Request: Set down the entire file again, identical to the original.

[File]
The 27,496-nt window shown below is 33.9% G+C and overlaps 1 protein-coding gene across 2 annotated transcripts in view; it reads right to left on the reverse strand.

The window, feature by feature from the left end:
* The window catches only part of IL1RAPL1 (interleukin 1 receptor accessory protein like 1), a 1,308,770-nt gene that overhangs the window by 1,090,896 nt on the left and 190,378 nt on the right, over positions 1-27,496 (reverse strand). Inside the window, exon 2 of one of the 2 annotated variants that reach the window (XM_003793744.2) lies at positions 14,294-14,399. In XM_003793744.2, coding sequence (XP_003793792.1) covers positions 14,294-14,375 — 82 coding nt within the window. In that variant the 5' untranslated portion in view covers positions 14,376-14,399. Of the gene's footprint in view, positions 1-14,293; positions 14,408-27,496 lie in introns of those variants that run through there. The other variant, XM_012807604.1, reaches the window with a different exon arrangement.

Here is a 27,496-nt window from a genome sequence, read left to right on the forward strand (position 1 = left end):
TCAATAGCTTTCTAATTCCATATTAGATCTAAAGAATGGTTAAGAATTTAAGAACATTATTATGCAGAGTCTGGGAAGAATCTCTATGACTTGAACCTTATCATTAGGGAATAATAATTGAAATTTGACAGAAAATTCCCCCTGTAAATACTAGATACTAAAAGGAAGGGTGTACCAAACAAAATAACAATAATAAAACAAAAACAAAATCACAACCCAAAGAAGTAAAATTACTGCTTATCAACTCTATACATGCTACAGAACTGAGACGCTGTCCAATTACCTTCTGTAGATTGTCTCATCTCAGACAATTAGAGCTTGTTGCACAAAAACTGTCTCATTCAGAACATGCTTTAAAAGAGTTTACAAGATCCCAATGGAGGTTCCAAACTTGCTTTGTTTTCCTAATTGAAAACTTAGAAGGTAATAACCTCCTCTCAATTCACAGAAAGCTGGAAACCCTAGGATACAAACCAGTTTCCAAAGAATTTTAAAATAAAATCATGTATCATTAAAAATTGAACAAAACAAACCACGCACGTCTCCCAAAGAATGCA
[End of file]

The 27,496-nt window shown below is 33.9% G+C and overlaps 1 protein-coding gene across 2 annotated transcripts in view; it reads right to left on the reverse strand.

The window, feature by feature from the left end:
* The window catches only part of IL1RAPL1 (interleukin 1 receptor accessory protein like 1), a 1,308,770-nt gene that overhangs the window by 1,090,896 nt on the left and 190,378 nt on the right, over positions 1-27,496 (reverse strand). Inside the window, exon 2 of one of the 2 annotated variants that reach the window (XM_003793744.2) lies at positions 14,294-14,399. In XM_003793744.2, coding sequence (XP_003793792.1) covers positions 14,294-14,375 — 82 coding nt within the window. In that variant the 5' untranslated portion in view covers positions 14,376-14,399. Of the gene's footprint in view, positions 1-14,293; positions 14,408-27,496 lie in introns of those variants that run through there. The other variant, XM_012807604.1, reaches the window with a different exon arrangement.

Here is a 27,496-nt window from a genome sequence, read left to right on the forward strand (position 1 = left end):
TCAATAGCTTTCTAATTCCATATTAGATCTAAAGAATGGTTAAGAATTTAAGAACATTATTATGCAGAGTCTGGGAAGAATCTCTATGACTTGAACCTTATCATTAGGGAATAATAATTGAAATTTGACAGAAAATTCCCCCTGTAAATACTAGATACTAAAAGGAAGGGTGTACCAAACAAAATAACAATAATAAAACAAAAACAAAATCACAACCCAAAGAAGTAAAATTACTGCTTATCAACTCTATACATGCTACAGAACTGAGACGCTGTCCAATTACCTTCTGTAGATTGTCTCATCTCAGACAATTAGAGCTTGTTGCACAAAAACTGTCTCATTCAGAACATGCTTTAAAAGAGTTTACAAGATCCCAATGGAGGTTCCAAACTTGCTTTGTTTTCCTAATTGAAAACTTAGAAGGTAATAACCTCCTCTCAATTCACAGAAAGCTGGAAACCCTAGGATACAAACCAGTTTCCAAAGAATTTTAAAATAAAATCATGTATCATTAAAAATTGAACAAAACAAACCACGCACGTCTCCCAAAGAATGCA